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Cell. 2013 Oct 10;155(2):345-356. doi: 10.1016/j.cell.2013.09.048.

Super-resolution fluorescence imaging of telomeres reveals TRF2-dependent T-loop formation.

Author information

1
Laboratory for Cell Biology and Genetics, The Rockefeller University, New York, NY 10065, USA.
2
Department of Molecular and Cellular Biology, Howard Hughes Medical Institute, Harvard University, Cambridge, MA 02138, USA.
3
Department of Chemistry and Chemical Biology, Howard Hughes Medical Institute, Harvard University, Cambridge, MA 02138, USA.
4
Department of Physics, Howard Hughes Medical Institute, Harvard University, Cambridge, MA 02138, USA.
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Contributed equally

Abstract

We have applied a super-resolution fluorescence imaging method, stochastic optical reconstruction microscopy (STORM), to visualize the structure of functional telomeres and telomeres rendered dysfunctional through removal of shelterin proteins. The STORM images showed that functional telomeres frequently exhibit a t-loop configuration. Conditional deletion of individual components of shelterin showed that TRF2 was required for the formation and/or maintenance of t-loops, whereas deletion of TRF1, Rap1, or the POT1 proteins (POT1a and POT1b) had no effect on the frequency of t-loop occurrence. Within the shelterin complex, TRF2 uniquely serves to protect telomeres from two pathways that are initiated on free DNA ends: classical nonhomologous end-joining (NHEJ) and ATM-dependent DNA damage signaling. The TRF2-dependent remodeling of telomeres into t-loop structures, which sequester the ends of chromosomes, can explain why NHEJ and the ATM signaling pathway are repressed when TRF2 is present.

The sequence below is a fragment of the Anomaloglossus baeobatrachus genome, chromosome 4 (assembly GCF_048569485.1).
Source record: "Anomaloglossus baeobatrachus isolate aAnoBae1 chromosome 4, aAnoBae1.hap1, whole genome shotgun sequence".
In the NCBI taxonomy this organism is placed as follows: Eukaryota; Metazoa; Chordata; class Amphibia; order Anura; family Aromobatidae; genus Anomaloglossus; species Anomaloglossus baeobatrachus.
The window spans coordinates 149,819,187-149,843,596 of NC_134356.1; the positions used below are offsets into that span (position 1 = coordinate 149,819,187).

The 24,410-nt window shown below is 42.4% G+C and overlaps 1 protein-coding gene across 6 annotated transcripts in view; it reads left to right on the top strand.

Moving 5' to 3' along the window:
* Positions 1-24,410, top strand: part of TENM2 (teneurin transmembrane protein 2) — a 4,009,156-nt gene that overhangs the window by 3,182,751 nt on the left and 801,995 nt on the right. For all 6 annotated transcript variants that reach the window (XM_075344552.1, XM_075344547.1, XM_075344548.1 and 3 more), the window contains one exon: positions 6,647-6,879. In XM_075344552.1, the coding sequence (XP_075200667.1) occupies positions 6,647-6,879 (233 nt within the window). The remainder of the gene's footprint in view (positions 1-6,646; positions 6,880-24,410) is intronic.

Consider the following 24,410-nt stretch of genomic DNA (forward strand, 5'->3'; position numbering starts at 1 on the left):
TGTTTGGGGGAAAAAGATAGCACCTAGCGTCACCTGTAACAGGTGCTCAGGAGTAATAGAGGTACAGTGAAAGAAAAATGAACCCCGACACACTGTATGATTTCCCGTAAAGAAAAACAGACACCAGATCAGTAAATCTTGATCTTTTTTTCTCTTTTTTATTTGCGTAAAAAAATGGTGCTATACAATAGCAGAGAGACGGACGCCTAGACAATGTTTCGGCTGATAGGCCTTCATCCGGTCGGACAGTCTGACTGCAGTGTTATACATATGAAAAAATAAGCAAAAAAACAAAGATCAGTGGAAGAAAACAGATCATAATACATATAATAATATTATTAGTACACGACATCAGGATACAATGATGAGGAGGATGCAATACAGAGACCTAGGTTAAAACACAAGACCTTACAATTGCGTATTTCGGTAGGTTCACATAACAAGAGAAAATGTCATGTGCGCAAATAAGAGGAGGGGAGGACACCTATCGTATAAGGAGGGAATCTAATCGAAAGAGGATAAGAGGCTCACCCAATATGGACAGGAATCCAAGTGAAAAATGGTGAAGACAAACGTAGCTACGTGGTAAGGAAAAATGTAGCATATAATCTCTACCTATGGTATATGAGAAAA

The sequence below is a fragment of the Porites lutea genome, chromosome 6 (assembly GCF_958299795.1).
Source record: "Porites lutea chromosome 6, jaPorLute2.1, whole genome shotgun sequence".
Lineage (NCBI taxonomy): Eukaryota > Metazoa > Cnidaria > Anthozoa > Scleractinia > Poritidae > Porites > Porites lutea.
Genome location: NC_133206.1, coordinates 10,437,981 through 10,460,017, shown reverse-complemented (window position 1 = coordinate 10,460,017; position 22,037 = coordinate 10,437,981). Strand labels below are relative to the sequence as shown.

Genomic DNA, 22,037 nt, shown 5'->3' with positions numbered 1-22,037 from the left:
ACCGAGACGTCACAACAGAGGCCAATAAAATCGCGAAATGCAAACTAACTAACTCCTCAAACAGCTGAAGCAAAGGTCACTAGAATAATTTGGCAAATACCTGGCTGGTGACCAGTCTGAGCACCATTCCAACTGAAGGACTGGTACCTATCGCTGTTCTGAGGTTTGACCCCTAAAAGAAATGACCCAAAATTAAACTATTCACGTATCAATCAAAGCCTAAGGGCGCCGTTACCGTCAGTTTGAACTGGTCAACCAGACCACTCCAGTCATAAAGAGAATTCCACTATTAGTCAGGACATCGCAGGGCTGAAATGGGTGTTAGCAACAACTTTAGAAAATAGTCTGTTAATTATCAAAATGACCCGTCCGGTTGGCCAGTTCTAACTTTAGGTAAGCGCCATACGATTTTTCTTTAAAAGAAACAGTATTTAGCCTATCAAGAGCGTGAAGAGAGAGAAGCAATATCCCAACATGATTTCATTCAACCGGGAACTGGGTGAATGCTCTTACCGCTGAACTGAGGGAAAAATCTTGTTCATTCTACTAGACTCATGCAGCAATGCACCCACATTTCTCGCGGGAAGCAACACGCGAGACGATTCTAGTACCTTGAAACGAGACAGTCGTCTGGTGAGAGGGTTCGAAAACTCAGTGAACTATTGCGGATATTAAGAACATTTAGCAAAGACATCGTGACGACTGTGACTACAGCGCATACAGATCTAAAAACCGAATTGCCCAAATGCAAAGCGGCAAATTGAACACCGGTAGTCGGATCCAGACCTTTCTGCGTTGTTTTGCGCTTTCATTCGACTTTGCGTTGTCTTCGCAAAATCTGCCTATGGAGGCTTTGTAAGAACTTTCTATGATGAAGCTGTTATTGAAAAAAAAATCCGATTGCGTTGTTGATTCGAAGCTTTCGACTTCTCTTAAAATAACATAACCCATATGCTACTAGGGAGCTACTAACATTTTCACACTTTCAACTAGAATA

PMID:
24120135
PMCID:
PMC4062873
DOI:
10.1016/j.cell.2013.09.048
[Indexed for MEDLINE]
Free PMC Article
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